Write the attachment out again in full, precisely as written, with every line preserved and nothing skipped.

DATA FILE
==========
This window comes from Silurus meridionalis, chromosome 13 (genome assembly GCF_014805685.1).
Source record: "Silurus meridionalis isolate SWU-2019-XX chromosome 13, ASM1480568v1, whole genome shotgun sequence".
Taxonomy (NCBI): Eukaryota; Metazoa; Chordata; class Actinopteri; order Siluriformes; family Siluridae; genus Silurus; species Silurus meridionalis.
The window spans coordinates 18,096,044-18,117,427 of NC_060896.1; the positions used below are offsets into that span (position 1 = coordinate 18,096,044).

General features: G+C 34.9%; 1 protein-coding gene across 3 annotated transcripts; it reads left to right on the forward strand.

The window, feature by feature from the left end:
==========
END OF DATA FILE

This window comes from Silurus meridionalis, chromosome 13 (genome assembly GCF_014805685.1).
Source record: "Silurus meridionalis isolate SWU-2019-XX chromosome 13, ASM1480568v1, whole genome shotgun sequence".
Taxonomy (NCBI): Eukaryota; Metazoa; Chordata; class Actinopteri; order Siluriformes; family Siluridae; genus Silurus; species Silurus meridionalis.
The window spans coordinates 18,096,044-18,117,427 of NC_060896.1; the positions used below are offsets into that span (position 1 = coordinate 18,096,044).

General features: G+C 34.9%; 1 protein-coding gene across 3 annotated transcripts; it reads left to right on the forward strand.

The window, feature by feature from the left end: